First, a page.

I know I found it really difficult to find out good information - everybody kept referring me back to each other, and nobody seemed to think that the effects of pregnancy made a difference which I am sure they did - if it happened again I would be questioning them a lot earlier and getting them to point me to good pregnancy-specific references and make sure that they went and double checked themselves too as it seemed (at least where I was) that they didn't see many pg women and therefore didn't know much about it.

sorry, this is all a bit of a ramble, but hopefully you can get some sense out of it!

and good luck with the new dc when they arrive and the rest of your pg, at least you are now being looked after so should be safe!

DigestivesWithPhiladelphia Thu 27-Sep-12 20:48:13

Hi, thank you so much for your replies, they made me feel a lot better when I woke up this morning.

mummytobenji - thank you for answering those questions. That is reassuring especially about the c-section if I have to go in as an emergency for any reason. I was panicking that if there isn't time to get the fragmin out of my system, that I will just bleed and no-one will be able to save me <must take a deep breath & stop picturing this type of event!>

badsquishy - good to hear from someone else who has had clots in both lungs & is well as well as having had a safe pregnancy & birth. It's also reassuring that you are thinking of doing it again! I keep telling myself that my consultant will have seen other women in my situation & will hopefully not be as alarmed as I am at the thought of delivery.

zipzap - all that to and froing to the hospital sounds awful! Poor you to have done it for so long with a new baby as well. Are you totally better now? I have made a mental note now to try & avoid Warfarin if I can. Our main hospital is half an hour away, it's difficult to park & I will have newborn twins plus my toddler to look after - I think my heartrate really would be through the roof if I had to go there for blood tests every day!! I don't mind injecting myself at all so I'm hoping I might be allowed to stay on the fragmin instead.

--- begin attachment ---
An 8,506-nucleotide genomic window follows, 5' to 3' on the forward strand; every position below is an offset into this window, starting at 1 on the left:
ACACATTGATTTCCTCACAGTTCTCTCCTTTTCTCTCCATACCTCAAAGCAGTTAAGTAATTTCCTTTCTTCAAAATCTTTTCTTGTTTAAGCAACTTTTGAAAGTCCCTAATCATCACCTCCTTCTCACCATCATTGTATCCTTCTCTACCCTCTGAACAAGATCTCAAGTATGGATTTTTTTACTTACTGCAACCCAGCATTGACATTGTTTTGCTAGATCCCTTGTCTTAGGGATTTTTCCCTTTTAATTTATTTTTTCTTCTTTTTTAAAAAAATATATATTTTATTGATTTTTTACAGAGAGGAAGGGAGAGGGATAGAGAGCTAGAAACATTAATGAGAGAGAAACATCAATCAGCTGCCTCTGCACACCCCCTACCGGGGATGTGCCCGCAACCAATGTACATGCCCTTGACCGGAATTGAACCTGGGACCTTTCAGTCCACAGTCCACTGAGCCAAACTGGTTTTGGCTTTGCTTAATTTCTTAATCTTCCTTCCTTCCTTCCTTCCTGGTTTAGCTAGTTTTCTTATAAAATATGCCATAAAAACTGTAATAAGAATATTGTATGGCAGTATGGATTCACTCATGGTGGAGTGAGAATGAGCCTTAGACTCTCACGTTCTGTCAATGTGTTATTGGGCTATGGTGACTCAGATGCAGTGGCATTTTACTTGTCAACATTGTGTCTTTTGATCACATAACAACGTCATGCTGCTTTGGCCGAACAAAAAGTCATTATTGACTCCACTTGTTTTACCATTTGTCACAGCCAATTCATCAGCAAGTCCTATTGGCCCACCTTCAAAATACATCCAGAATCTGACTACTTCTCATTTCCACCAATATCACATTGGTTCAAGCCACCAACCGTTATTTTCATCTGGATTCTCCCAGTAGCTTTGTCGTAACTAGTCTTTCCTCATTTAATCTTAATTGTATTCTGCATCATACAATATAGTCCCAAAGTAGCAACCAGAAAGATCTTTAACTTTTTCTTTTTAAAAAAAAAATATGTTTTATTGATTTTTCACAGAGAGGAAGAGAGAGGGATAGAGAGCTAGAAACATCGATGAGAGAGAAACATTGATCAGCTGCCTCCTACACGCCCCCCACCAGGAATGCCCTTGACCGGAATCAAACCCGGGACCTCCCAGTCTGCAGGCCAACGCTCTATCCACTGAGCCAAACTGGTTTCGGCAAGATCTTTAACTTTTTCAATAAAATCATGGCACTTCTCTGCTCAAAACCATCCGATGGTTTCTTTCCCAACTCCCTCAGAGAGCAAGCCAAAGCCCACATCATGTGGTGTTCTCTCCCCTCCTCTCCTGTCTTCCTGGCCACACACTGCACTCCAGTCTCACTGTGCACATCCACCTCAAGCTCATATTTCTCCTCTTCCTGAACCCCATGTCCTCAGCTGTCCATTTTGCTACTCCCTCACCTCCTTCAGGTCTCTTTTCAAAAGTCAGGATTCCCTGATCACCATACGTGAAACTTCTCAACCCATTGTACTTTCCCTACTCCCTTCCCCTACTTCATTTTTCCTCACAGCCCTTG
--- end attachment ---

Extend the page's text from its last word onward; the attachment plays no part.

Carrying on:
I'm still tired and out of breath but am worrying less about dying now, thankfully. There was a gap of 5 weeks between my first GP visit & starting fragmin, so I it scares me to think I was walking around with untreated clots. Now, at least I feel safe because I know the injections should protect me. The Dr said that in four or five days the breathlessness should ease off - I am really looking forward to that grin

Thank you again to all of you for taking the time to respond. There really doesn't seem to be much relevant information around, apart from lots of quotes about PE being the leading cause of maternal death in the UK shock. I just have to keep repeating to myself "those are untreated clots, treated ones don't kill people" and hopefully that will sink in soon and I will have a nice uneventful pregnancy & delivery.